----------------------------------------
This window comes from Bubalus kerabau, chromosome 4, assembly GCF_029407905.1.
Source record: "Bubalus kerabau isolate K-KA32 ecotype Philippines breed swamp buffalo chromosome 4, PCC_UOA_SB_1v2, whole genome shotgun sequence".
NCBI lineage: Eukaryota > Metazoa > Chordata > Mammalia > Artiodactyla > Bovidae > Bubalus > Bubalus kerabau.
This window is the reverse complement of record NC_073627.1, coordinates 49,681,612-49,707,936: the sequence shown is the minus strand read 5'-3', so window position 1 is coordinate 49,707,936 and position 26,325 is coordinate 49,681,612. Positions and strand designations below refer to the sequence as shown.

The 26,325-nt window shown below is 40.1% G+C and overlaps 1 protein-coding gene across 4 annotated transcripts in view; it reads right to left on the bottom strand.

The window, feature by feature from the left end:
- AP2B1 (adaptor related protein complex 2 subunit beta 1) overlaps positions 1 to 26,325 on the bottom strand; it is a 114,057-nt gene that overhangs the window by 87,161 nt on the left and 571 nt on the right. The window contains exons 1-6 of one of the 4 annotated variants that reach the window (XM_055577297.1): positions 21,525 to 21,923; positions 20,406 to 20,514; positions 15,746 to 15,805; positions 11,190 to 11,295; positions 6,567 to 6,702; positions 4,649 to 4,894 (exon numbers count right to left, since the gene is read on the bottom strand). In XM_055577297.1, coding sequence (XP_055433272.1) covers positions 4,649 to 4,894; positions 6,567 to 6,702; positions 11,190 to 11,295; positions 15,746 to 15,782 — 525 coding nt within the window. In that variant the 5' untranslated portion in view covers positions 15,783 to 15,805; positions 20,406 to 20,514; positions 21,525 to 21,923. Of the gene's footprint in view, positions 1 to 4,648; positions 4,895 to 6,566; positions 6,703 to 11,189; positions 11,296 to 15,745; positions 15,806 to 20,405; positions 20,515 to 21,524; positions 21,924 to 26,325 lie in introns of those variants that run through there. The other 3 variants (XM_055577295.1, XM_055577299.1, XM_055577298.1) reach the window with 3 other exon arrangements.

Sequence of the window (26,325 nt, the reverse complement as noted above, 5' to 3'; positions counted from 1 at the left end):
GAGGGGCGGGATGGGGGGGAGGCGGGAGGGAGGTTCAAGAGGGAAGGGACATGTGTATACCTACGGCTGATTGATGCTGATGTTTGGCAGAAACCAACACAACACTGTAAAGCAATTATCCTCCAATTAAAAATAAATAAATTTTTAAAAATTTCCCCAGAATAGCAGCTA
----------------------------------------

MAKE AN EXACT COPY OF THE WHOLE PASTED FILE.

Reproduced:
This window comes from Bubalus kerabau, chromosome 4, assembly GCF_029407905.1.
Source record: "Bubalus kerabau isolate K-KA32 ecotype Philippines breed swamp buffalo chromosome 4, PCC_UOA_SB_1v2, whole genome shotgun sequence".
NCBI lineage: Eukaryota > Metazoa > Chordata > Mammalia > Artiodactyla > Bovidae > Bubalus > Bubalus kerabau.
This window is the reverse complement of record NC_073627.1, coordinates 49,681,612-49,707,936: the sequence shown is the minus strand read 5'-3', so window position 1 is coordinate 49,707,936 and position 26,325 is coordinate 49,681,612. Positions and strand designations below refer to the sequence as shown.

The 26,325-nt window shown below is 40.1% G+C and overlaps 1 protein-coding gene across 4 annotated transcripts in view; it reads right to left on the bottom strand.

The window, feature by feature from the left end:
- AP2B1 (adaptor related protein complex 2 subunit beta 1) overlaps positions 1 to 26,325 on the bottom strand; it is a 114,057-nt gene that overhangs the window by 87,161 nt on the left and 571 nt on the right. The window contains exons 1-6 of one of the 4 annotated variants that reach the window (XM_055577297.1): positions 21,525 to 21,923; positions 20,406 to 20,514; positions 15,746 to 15,805; positions 11,190 to 11,295; positions 6,567 to 6,702; positions 4,649 to 4,894 (exon numbers count right to left, since the gene is read on the bottom strand). In XM_055577297.1, coding sequence (XP_055433272.1) covers positions 4,649 to 4,894; positions 6,567 to 6,702; positions 11,190 to 11,295; positions 15,746 to 15,782 — 525 coding nt within the window. In that variant the 5' untranslated portion in view covers positions 15,783 to 15,805; positions 20,406 to 20,514; positions 21,525 to 21,923. Of the gene's footprint in view, positions 1 to 4,648; positions 4,895 to 6,566; positions 6,703 to 11,189; positions 11,296 to 15,745; positions 15,806 to 20,405; positions 20,515 to 21,524; positions 21,924 to 26,325 lie in introns of those variants that run through there. The other 3 variants (XM_055577295.1, XM_055577299.1, XM_055577298.1) reach the window with 3 other exon arrangements.

Sequence of the window (26,325 nt, the reverse complement as noted above, 5' to 3'; positions counted from 1 at the left end):
GAGGGGCGGGATGGGGGGGAGGCGGGAGGGAGGTTCAAGAGGGAAGGGACATGTGTATACCTACGGCTGATTGATGCTGATGTTTGGCAGAAACCAACACAACACTGTAAAGCAATTATCCTCCAATTAAAAATAAATAAATTTTTAAAAATTTCCCCAGAATAGCAGCTA